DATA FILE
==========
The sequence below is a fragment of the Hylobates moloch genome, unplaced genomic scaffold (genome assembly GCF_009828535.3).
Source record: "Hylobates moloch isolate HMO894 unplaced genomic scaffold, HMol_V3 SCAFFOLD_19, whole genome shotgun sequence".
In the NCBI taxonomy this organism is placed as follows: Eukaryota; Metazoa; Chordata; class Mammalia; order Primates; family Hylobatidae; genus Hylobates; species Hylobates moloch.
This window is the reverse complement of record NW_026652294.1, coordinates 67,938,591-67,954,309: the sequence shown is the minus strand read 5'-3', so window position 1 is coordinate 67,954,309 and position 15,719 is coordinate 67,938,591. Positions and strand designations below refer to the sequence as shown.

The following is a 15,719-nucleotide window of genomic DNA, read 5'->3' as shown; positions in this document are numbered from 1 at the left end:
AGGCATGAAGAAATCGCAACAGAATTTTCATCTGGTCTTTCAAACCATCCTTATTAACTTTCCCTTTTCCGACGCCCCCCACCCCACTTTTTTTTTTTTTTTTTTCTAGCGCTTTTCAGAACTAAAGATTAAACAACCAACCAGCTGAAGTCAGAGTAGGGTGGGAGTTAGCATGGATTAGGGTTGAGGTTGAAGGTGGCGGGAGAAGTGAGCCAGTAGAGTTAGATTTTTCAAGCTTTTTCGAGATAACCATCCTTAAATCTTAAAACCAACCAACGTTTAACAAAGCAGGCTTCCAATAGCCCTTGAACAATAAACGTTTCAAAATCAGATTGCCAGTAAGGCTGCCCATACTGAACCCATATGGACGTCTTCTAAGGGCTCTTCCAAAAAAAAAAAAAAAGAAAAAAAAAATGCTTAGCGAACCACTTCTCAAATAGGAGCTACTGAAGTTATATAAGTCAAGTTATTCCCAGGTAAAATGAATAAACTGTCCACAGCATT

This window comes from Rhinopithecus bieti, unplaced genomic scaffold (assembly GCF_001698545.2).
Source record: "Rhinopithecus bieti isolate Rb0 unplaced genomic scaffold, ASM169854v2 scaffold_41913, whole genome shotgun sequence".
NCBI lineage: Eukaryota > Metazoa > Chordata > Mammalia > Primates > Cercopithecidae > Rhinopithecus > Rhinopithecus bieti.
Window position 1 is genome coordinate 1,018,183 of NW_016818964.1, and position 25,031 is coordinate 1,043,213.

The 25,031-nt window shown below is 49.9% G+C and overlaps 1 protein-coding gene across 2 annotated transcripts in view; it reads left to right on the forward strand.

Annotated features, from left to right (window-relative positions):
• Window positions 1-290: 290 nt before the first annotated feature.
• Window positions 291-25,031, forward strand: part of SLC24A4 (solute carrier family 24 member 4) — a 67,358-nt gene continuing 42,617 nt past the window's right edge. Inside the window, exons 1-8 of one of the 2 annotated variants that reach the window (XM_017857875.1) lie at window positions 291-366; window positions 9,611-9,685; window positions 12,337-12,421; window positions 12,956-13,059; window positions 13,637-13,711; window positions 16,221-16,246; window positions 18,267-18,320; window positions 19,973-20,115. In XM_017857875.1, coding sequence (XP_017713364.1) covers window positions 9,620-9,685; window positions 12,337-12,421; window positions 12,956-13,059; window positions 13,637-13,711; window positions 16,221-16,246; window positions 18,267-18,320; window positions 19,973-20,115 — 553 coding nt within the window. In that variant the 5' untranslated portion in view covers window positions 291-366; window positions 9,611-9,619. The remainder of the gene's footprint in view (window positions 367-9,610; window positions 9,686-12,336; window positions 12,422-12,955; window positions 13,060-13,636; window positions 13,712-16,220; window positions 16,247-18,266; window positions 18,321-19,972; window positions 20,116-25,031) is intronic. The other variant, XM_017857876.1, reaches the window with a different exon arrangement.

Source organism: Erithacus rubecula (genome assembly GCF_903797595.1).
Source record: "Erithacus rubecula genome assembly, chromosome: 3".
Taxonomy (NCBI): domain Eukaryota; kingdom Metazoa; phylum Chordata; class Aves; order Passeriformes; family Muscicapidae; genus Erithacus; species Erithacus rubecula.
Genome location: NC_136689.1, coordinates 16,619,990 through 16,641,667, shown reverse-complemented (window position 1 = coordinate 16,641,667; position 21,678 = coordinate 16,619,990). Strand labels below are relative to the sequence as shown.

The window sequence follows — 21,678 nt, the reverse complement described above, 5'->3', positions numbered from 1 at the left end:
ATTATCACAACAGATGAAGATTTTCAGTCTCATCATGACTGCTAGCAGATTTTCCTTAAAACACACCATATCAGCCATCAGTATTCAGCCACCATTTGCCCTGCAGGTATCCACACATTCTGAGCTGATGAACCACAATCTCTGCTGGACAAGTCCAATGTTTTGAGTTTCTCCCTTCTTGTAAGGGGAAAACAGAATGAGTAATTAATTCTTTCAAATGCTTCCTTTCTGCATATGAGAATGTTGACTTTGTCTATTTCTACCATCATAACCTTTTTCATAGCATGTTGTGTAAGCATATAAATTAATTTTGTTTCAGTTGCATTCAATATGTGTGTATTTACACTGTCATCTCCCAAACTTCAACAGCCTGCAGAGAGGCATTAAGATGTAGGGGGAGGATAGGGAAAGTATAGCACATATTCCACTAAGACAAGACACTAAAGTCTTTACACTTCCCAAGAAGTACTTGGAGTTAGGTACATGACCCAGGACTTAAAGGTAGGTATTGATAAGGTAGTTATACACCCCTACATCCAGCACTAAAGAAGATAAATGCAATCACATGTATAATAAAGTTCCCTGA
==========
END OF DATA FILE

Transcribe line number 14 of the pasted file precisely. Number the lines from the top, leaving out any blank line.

• Window positions 291-25,031, forward strand: part of SLC24A4 (solute carrier family 24 member 4) — a 67,358-nt gene continuing 42,617 nt past the window's right edge. Inside the window, exons 1-8 of one of the 2 annotated variants that reach the window (XM_017857875.1) lie at window positions 291-366; window positions 9,611-9,685; window positions 12,337-12,421; window positions 12,956-13,059; window positions 13,637-13,711; window positions 16,221-16,246; window positions 18,267-18,320; window positions 19,973-20,115. In XM_017857875.1, coding sequence (XP_017713364.1) covers window positions 9,620-9,685; window positions 12,337-12,421; window positions 12,956-13,059; window positions 13,637-13,711; window positions 16,221-16,246; window positions 18,267-18,320; window positions 19,973-20,115 — 553 coding nt within the window. In that variant the 5' untranslated portion in view covers window positions 291-366; window positions 9,611-9,619. The remainder of the gene's footprint in view (window positions 367-9,610; window positions 9,686-12,336; window positions 12,422-12,955; window positions 13,060-13,636; window positions 13,712-16,220; window positions 16,247-18,266; window positions 18,321-19,972; window positions 20,116-25,031) is intronic. The other variant, XM_017857876.1, reaches the window with a different exon arrangement.